These access difficulties make the Madison primarily an early and late winter fishery, with November the best month. The road opens to cars on a Saturday in mid-April (generally the 15th–20th). The fishing is excellent from this point until at least mid-May. Sometimes spring runoff is heavy enough to turn the river unfishably high and muddy from mid-May until early June, though this is becoming less common due to global warming lowering overall snowpack.

The portion of the Madison currently opening to year-round fishing has limited year-round trout populations. Instead, the fishing depends on seasonal spawning runs. The trout pass through this area of the Madison on their way to spawning areas higher in the river system. The brown trout runs begin in late August and are most intense from early October until Thanksgiving. Some rainbows also run in the fall. The heaviest rainbow run occurs from February through early April.

Where and When to Fish

Winter fishing opportunities on the Madison inside the park are honestly very limited. If the entire Madison was open, this would not be the case. The portion near West Yellowstone that is open can be quite good, but only for experienced anglers looking for a few larger fish. Beginners or those looking for numbers are better off elsewhere.

The portion of the Madison open year-round runs from MT/WY state line downstream to the park boundary and beyond. This is a total distance of about eight miles as the crow flies, around 5mi of which is inside YNP. Portions near the downstream end of the YNP reach actually crisscross the boundary line. It’s a good idea to have a MT license as well as a YNP license if fishing upstream from the downstream access points near Baker’s Hole Campground (outside the park).

This stretch of river is a sinuous series of bends, pools, and old channels. Since most of the fishing is aimed at pre-spawn trout on their migrations, the turbulent runs and deep pools are where you should concentrate your attention. Almost no fish will be found in the fast, shallow sections.

Madison River – Winter Highlights

  • Fall-Run Brown (and Some Rainbow) Trout: The Madison’s fall runs have been famous since the 1950s. Now the season is extended through the entire run. These runs begin with a trickle in late August, intensify through September, and are at their peak in October and early November. They trail off through November as the late runners head upstream or bed down to spawn; not many fish will remain in the coldest part of winter.
  • Spring-Run Rainbow Trout: While some rainbows run with the browns in the fall, most begin their spawning migrations in late winter. Their numbers are highest in February and March, then trail off through April.

Winter Tackle & Tactics

Winter fishing in Yellowstone Park on the Madison is centered on targeting large trout on their spawning migrations. Therefore, tackle and tactics are very different than on the Madison compared to the Gardner.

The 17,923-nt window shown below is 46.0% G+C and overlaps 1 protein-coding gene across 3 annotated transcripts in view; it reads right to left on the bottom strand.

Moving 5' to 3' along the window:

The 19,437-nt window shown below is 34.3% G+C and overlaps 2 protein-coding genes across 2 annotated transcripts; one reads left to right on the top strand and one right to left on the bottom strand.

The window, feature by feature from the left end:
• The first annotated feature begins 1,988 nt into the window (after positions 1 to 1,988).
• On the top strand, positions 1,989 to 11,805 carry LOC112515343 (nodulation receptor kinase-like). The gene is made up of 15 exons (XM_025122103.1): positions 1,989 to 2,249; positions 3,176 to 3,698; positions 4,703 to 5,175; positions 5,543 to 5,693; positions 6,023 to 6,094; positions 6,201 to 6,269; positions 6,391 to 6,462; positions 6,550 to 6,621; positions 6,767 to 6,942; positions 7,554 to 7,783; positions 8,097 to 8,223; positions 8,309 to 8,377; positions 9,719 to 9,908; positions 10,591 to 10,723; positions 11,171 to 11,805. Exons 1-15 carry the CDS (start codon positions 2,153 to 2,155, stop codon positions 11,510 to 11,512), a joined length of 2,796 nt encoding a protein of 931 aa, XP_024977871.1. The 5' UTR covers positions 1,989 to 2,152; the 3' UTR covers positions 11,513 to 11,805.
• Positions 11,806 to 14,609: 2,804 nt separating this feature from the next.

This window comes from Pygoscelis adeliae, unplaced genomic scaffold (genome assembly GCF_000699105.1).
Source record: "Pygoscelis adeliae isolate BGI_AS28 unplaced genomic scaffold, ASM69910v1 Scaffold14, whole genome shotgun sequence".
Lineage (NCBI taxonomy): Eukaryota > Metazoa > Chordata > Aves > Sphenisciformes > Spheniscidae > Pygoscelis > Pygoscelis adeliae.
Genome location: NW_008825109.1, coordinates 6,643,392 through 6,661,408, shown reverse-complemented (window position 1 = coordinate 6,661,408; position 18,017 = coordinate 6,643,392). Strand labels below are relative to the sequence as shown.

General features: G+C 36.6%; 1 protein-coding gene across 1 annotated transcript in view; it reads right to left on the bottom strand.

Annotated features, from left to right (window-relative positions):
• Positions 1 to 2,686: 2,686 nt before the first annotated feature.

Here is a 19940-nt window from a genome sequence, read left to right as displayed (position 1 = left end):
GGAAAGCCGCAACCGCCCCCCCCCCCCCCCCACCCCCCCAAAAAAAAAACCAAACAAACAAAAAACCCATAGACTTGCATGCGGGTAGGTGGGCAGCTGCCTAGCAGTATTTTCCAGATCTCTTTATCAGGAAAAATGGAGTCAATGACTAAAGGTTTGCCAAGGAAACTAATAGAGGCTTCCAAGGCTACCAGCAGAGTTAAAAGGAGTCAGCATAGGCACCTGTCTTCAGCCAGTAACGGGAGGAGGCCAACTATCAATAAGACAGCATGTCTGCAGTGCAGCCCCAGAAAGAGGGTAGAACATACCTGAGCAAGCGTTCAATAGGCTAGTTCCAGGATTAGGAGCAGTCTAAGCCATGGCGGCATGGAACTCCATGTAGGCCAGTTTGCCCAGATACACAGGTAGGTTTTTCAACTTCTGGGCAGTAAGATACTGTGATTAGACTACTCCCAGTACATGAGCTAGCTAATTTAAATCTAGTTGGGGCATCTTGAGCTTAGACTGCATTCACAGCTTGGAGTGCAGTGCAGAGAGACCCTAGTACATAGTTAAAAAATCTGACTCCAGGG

Rods should be stout. 9′ or 10′ 6–7wt rods are best if you’re using a conventional single-hander. 4wt and 5wt switch and spey rods also make sense here, especially when fishing streamers. You should have floating and sink-tip lines or polyleaders for all outfits. Leaders should taper to no lighter than 3X tippets, and heavy streamer tippets such as 12lb Maxima are sometimes suitable.

Winter Flies

  • Stonefly Nymphs: When nymph-fishing this stretch of the Madison, you should usually run an impressionistic stonefly as your heaviest pattern in a two-fly rig. Brown, tan/black or coffee/black, and even black and orange Girdle Bugs in #4–6 are good starting points. So are TJ Hookers in the same colors and slightly smaller sizes. Other local favorites include Brooks Stones and Minch Stones, and this is one place where I like a black or peacock Bomb Stone as well.
  • Attractor Nymphs: Attractor nymphs here should be substantial gobs of protein in their own rights, most of the time. Fish #10–14 Minch’s Hare & Copper, large Princes or Copper Johns, and similar “buggy” nymphs behind your stonefly. In midwinter and early spring, Pink Squirrels or Rainbow Czechs in the same sizes are good, and somewhat smaller pink Lightning Bugs are also worth a shot.
  • Streamers and Wet Flies: Streamers and large steelhead-style soft hackles are the traditional choices on the Madison. Woolly Buggers and Muddler Minnows are classics and still work. Local favorites are more evocative of traditional West Coast steelhead flies. These include the Gartside Soft Hackle (which resembles a drabber Popsicle or similar steelhead fly) in numerous colors, as well as traditional bucktails like the Mickey Finn or Black-Nosed Dace. In the past 10–15 years, many local patterns have filled this niche. These include the Shakey Beeley, Blue on Blue, September Song, and numerous others. While Woolly Buggers and the like can run #2–6, the patterns more evocative of wet flies should run #6–12. Fish all of these flies on the swing in the wider runs, or strip them through the undercuts.
  • Egg Flies & Worms: Egg flies and worms are good substitutes for your attractor nymph and fill the same roles. Fish similar egg flies as mentioned for the Gardner. Worms can run bigger. Red or burgundy “Pig Stickers” (aka Wire Worms) are popular choices, as are extremely large San Juan Worms in red, pink, and wine.
  • Dry Flies and Imitative Nymphs: Opportunities to fish dry flies are limited on this stretch of the Madison. You will occasionally find trout rising to midges or BWO in the winter. If you encounter these situations, use similar flies as mentioned above for the Gardner. Likewise, match-the-hatch nymphs are usually not a great choice. Carry some Pheasant Tails and Zebra Midges anyway.

Winter Fishing in Montana Near Yellowstone Park

Fishing inside Yellowstone Park during the winter is only part of the story. The fishing can also be very good in Montana near Yellowstone Park, without the summer crowds, especially from sometime in March through May. In Yellowstone Park this period still qualifies as winter, but at lower elevations in Montana, it’s definitely spring.